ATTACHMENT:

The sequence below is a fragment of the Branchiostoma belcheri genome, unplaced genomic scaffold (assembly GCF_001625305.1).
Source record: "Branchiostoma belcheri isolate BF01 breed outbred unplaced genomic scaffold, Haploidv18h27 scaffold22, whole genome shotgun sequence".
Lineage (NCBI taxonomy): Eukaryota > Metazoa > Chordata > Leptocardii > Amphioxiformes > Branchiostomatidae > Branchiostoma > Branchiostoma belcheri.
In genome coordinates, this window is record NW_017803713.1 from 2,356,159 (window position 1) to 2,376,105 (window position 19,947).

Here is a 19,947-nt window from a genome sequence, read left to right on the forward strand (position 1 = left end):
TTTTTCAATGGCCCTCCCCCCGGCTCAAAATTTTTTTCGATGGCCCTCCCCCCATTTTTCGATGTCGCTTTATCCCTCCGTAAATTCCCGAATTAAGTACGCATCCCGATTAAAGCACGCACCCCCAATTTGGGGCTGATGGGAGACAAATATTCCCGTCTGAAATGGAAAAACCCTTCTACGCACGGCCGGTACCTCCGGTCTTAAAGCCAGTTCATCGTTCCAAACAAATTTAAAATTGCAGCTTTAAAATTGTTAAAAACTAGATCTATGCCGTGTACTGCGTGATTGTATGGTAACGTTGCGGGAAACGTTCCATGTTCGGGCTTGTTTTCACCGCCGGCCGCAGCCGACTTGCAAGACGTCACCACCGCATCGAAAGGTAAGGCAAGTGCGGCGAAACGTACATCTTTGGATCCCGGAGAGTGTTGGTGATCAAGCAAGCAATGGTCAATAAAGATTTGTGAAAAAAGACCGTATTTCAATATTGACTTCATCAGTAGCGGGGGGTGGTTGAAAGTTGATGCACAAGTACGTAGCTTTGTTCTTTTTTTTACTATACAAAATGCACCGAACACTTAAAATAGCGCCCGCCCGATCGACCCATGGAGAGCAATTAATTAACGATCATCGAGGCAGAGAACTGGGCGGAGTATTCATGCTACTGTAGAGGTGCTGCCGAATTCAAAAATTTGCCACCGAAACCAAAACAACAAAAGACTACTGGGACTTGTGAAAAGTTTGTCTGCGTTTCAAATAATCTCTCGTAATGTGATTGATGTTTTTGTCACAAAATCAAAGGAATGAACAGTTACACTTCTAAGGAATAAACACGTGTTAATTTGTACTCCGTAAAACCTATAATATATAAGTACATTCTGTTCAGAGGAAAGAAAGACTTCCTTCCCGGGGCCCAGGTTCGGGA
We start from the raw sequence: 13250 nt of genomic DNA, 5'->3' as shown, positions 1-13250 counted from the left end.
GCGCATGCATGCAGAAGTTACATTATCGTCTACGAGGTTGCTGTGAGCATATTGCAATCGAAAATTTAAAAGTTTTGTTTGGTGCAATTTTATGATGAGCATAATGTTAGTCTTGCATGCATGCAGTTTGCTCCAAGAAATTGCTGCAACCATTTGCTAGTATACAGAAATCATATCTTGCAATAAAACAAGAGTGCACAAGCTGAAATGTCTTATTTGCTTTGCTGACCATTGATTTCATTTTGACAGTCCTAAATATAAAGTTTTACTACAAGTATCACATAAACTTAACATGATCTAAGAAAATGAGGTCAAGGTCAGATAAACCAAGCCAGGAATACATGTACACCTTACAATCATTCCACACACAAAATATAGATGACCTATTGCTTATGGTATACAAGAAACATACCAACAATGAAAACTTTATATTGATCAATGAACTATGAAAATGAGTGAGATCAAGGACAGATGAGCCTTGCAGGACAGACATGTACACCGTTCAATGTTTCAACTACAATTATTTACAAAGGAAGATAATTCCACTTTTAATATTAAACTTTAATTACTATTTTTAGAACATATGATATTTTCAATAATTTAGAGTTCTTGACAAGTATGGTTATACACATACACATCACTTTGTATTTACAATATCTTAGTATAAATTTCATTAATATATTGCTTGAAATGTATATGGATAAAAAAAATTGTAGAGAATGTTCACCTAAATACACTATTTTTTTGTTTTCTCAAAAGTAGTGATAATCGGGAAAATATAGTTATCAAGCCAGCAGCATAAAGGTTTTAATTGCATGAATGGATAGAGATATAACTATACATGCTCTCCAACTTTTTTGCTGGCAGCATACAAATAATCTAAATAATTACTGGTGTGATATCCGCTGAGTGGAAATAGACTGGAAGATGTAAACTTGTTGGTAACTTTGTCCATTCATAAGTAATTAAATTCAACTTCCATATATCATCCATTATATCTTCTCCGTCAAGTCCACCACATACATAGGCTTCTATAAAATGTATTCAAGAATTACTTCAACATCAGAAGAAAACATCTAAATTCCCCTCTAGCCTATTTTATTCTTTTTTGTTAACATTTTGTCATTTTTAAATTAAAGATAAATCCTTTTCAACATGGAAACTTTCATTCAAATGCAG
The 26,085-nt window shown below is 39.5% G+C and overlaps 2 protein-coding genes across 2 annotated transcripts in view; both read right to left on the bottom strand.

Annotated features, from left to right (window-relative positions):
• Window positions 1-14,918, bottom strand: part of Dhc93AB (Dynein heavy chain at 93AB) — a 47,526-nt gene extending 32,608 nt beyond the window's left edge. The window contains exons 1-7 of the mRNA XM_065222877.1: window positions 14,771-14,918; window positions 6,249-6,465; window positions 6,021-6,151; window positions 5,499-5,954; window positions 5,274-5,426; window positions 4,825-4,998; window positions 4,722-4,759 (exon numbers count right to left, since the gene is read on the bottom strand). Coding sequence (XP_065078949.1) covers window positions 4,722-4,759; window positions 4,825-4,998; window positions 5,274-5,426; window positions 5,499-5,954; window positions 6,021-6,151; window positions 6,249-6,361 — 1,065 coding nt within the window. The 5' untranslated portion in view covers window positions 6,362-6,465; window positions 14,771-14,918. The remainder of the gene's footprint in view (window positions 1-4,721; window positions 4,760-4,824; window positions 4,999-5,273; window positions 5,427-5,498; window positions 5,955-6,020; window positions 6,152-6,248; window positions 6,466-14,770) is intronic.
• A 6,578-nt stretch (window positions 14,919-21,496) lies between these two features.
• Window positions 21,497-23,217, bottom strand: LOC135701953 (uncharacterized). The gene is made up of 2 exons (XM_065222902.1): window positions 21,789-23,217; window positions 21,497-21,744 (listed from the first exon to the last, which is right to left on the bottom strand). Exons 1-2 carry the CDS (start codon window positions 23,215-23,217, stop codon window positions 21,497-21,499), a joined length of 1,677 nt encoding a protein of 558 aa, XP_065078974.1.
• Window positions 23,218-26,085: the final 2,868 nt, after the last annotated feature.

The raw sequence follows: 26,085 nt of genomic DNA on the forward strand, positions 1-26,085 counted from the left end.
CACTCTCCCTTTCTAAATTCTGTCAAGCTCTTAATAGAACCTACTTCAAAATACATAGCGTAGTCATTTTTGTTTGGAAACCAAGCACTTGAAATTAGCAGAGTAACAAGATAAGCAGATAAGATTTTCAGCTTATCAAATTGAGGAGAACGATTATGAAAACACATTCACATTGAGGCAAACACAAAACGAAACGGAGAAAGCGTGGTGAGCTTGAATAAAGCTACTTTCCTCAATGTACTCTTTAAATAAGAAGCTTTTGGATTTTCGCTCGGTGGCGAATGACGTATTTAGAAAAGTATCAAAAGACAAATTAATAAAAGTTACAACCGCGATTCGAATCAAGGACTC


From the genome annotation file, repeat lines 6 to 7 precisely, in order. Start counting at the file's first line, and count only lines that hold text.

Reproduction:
TTTTTCAATGGCCCTCCCCCCGGCTCAAAATTTTTTTCGATGGCCCTCCCCCCATTTTTCGATGTCGCTTTATCCCTCCGTAAATTCCCGAATTAAGTACGCATCCCGATTAAAGCACGCACCCCCAATTTGGGGCTGATGGGAGACAAATATTCCCGTCTGAAATGGAAAAACCCTTCTACGCACGGCCGGTACCTCCGGTCTTAAAGCCAGTTCATCGTTCCAAACAAATTTAAAATTGCAGCTTTAAAATTGTTAAAAACTAGATCTATGCCGTGTACTGCGTGATTGTATGGTAACGTTGCGGGAAACGTTCCATGTTCGGGCTTGTTTTCACCGCCGGCCGCAGCCGACTTGCAAGACGTCACCACCGCATCGAAAGGTAAGGCAAGTGCGGCGAAACGTACATCTTTGGATCCCGGAGAGTGTTGGTGATCAAGCAAGCAATGGTCAATAAAGATTTGTGAAAAAAGACCGTATTTCAATATTGACTTCATCAGTAGCGGGGGGTGGTTGAAAGTTGATGCACAAGTACGTAGCTTTGTTCTTTTTTTTACTATACAAAATGCACCGAACACTTAAAATAGCGCCCGCCCGATCGACCCATGGAGAGCAATTAATTAACGATCATCGAGGCAGAGAACTGGGCGGAGTATTCATGCTACTGTAGAGGTGCTGCCGAATTCAAAAATTTGCCACCGAAACCAAAACAACAAAAGACTACTGGGACTTGTGAAAAGTTTGTCTGCGTTTCAAATAATCTCTCGTAATGTGATTGATGTTTTTGTCACAAAATCAAAGGAATGAACAGTTACACTTCTAAGGAATAAACACGTGTTAATTTGTACTCCGTAAAACCTATAATATATAAGTACATTCTGTTCAGAGGAAAGAAAGACTTCCTTCCCGGGGCCCAGGTTCGGGA
We start from the raw sequence: 13250 nt of genomic DNA, 5'->3' as shown, positions 1-13250 counted from the left end.